Notes on Council meetings

The Pensacola City Council chambers were packed. Staff actually opened up the employee breakroom on the second floor to televise the ceremonies for the overflow crowd. Mayor Mike Wiggins presided over the meetings with dignity and class. The goal was for the city council to hold two meetings–one for the outgoing members and the other to swear in the new council members and elect the council president and vice president–and finish in hour so that the Ashton Hayward could be sworn in as the new mayor at noon.

Wiggins joked, “We need to stay on track and on time. However, brevity is not our strong suit.” His prediction held true because the council did not adjourn its second meeting until 12:07 p.m.

In the first meeting the outgoing mayor and council members were thanked for their service. Mayor Wiggins praised Councilwoman Diane Mack for her attention to detail and innovative ideas. Mack called her two years on the council an “educational, mind-expanding experience.” She said that she had tried to be voice for the voiceless and those with little or no power. She gave credit to Councilman Sam Hall for the new charter and changes in government. “The acorn for change was planted by Councilman Sam Hall.”

She ended her comments, “I’ll be seeing you again.”

Mayor Wiggins said that Councilwoman Jewel Cannada-Wynn had been a great deputy mayor–“no doubt about it.” He praised her for representing the entire city well and for going district to district listening to citizens.

Cannada-Wynn said, “I support my new mayor. We all want the best for this city.” She also asked for the citizens’ support when she seeks another political office (yet to be determined): “I’ll be a public servant.”

It was Deputy Mayor Cannada-Wynn that honored Mayor Wiggins with his plaque and resolution. She joked it was the first and only time she got to hold the gavel and chair the meeting.

Mayor Wiggins said that he has very positive reflections of his time on the council. He said, “The Pensacola today is very different from when I came on this board.” He listed among the changes in his tenure: airport (“Most successful from New Orleans to Jacksonville”), library system, which had a groundbreaking last Friday for the new downtown branch, Community Maritime Park, Tech Park, Sanders Beach Community Center, 100 city parks and community centers, city funds helped relocated Main St. Sewage Plant and the business renaissance of downtown Pensacola.

Wiggins thanked all seven council upon which he served, city employees and his family and friends. He asked four of his nine grandchildren who there for the ceremony to stand. “They are the reason we do what we do–to make life better for our children and grandchildren.”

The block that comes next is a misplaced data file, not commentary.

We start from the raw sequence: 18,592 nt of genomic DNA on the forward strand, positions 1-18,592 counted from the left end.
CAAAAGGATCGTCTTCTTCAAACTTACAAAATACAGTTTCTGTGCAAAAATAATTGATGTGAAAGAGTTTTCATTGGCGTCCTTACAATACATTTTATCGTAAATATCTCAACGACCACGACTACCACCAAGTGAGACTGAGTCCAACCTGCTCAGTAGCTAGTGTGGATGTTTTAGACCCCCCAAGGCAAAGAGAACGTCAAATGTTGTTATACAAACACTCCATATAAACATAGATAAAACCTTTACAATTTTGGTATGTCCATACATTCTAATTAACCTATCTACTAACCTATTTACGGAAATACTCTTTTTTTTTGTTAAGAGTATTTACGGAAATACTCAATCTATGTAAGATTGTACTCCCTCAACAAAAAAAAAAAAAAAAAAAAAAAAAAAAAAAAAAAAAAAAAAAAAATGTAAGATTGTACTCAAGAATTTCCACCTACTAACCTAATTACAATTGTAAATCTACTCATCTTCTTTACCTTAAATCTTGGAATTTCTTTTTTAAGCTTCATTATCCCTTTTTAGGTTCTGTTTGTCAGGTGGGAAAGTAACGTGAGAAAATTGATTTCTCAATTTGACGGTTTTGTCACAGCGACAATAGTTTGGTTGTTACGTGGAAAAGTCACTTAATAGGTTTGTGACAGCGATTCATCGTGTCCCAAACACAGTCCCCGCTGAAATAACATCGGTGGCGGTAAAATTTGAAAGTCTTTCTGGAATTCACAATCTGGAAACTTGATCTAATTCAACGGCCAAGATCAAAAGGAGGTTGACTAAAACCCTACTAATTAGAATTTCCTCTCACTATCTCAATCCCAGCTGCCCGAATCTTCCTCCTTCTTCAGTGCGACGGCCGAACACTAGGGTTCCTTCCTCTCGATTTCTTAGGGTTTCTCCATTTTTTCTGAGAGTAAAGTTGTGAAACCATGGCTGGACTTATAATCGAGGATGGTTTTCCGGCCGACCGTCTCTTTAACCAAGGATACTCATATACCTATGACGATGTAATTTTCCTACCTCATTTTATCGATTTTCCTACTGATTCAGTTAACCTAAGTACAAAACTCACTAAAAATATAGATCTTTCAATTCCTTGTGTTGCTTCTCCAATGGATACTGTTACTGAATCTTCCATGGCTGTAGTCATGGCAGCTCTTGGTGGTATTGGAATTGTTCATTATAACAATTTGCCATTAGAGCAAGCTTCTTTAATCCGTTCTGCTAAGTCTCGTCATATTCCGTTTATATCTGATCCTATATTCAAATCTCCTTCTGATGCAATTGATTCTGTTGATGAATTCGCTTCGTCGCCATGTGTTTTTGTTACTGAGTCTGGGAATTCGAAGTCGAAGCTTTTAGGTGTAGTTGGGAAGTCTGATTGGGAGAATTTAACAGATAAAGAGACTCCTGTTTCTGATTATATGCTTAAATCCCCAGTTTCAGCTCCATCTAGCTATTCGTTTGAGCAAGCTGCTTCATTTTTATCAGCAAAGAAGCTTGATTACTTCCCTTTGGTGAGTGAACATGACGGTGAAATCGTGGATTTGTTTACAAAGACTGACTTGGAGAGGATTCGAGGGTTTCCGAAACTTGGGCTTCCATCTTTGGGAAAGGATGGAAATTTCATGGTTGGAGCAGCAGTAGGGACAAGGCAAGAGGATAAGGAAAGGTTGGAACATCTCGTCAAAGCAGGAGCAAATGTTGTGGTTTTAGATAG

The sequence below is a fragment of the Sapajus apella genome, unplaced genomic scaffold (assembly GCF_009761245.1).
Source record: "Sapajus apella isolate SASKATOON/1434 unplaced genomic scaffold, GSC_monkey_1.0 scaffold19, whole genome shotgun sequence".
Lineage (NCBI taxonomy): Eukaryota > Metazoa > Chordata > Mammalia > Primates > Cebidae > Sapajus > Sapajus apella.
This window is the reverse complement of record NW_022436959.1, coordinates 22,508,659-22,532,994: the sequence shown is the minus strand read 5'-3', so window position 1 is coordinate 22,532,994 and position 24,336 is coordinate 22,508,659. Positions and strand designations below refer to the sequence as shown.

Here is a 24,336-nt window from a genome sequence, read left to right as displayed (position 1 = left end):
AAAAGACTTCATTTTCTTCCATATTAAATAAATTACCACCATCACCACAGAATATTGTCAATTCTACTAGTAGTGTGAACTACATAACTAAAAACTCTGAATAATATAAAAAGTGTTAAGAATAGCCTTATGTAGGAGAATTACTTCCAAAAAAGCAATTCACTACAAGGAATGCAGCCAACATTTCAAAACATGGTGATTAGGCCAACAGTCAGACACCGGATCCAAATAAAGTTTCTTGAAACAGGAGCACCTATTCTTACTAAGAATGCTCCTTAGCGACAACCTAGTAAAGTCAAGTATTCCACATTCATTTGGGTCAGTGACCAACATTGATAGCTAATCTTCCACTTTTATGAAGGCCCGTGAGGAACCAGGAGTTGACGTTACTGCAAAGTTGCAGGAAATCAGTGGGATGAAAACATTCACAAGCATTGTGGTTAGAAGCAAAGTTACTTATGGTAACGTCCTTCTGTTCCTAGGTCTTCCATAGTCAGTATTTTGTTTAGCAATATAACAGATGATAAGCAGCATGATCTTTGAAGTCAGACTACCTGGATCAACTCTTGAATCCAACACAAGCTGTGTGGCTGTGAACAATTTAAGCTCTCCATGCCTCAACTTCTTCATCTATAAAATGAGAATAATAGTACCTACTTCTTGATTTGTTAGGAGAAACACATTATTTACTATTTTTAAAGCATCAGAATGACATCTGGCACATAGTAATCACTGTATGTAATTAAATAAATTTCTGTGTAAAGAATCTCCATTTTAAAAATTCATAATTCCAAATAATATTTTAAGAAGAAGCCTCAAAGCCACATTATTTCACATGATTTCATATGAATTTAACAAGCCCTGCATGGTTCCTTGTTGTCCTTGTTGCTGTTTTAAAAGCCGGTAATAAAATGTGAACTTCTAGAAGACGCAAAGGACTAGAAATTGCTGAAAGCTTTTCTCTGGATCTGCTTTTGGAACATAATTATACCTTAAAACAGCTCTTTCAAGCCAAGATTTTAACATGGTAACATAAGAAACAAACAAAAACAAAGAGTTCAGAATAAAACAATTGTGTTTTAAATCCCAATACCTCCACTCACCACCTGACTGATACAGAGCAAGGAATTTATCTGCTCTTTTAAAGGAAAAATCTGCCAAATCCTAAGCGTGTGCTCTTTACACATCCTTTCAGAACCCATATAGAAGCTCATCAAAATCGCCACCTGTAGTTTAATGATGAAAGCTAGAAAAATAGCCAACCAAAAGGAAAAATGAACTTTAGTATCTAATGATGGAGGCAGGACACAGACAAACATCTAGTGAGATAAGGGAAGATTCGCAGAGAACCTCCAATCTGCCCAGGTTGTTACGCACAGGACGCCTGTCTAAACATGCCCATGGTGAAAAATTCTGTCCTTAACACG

Wiggins wished the new mayor success as he moves the city forward. “We are behind you with talents individually and collectively when called upon. The City of Pensacola is in good hands.”

Wiggins ended, “Being the mayor of Pensacola is the best job in the world because I represented the best citizens in the world. May God bless the City of Pensacola.”

Before adjourning his last meeting as mayor, Wiggins thanked City Manager Al Coby for his long hours on complicated, difficult issues. The first meeting adjourned at 11:33 a.m.

In press section, I tried to get PNJ’s Mark O’Brien to take bets on the council president or even if the council would end before noon. No one would take either bet.

It took about six minutes to replace the names on the vote tally board and at the seats. The second meeting started at 11:39 a.m. Brian Spencer and Sherri Myers were sworn in.

Spencer said, “It is exciting to be on the threshold of opportunity for this city.” He pledged to implement and stand behind the new mayor.

Myers said she was proud to represent District 2 which contains the city’s core business district–“uptown Pensacola.” She paraphrased John Lennon’s song “Imagine.”

“I imagine a Pensacola that is inclusive for all citizens, communities and cultures. I imagine a Pensacola without poverty. I imagine a Pensacola that fairly and equitably distributes wealth and resources. I imagine a Pensacola that is a good steward of the environment and its resources. We can more than imagine with our new form of government. Our imaginations can become realities.”

The actual vote for the council president is in my other post.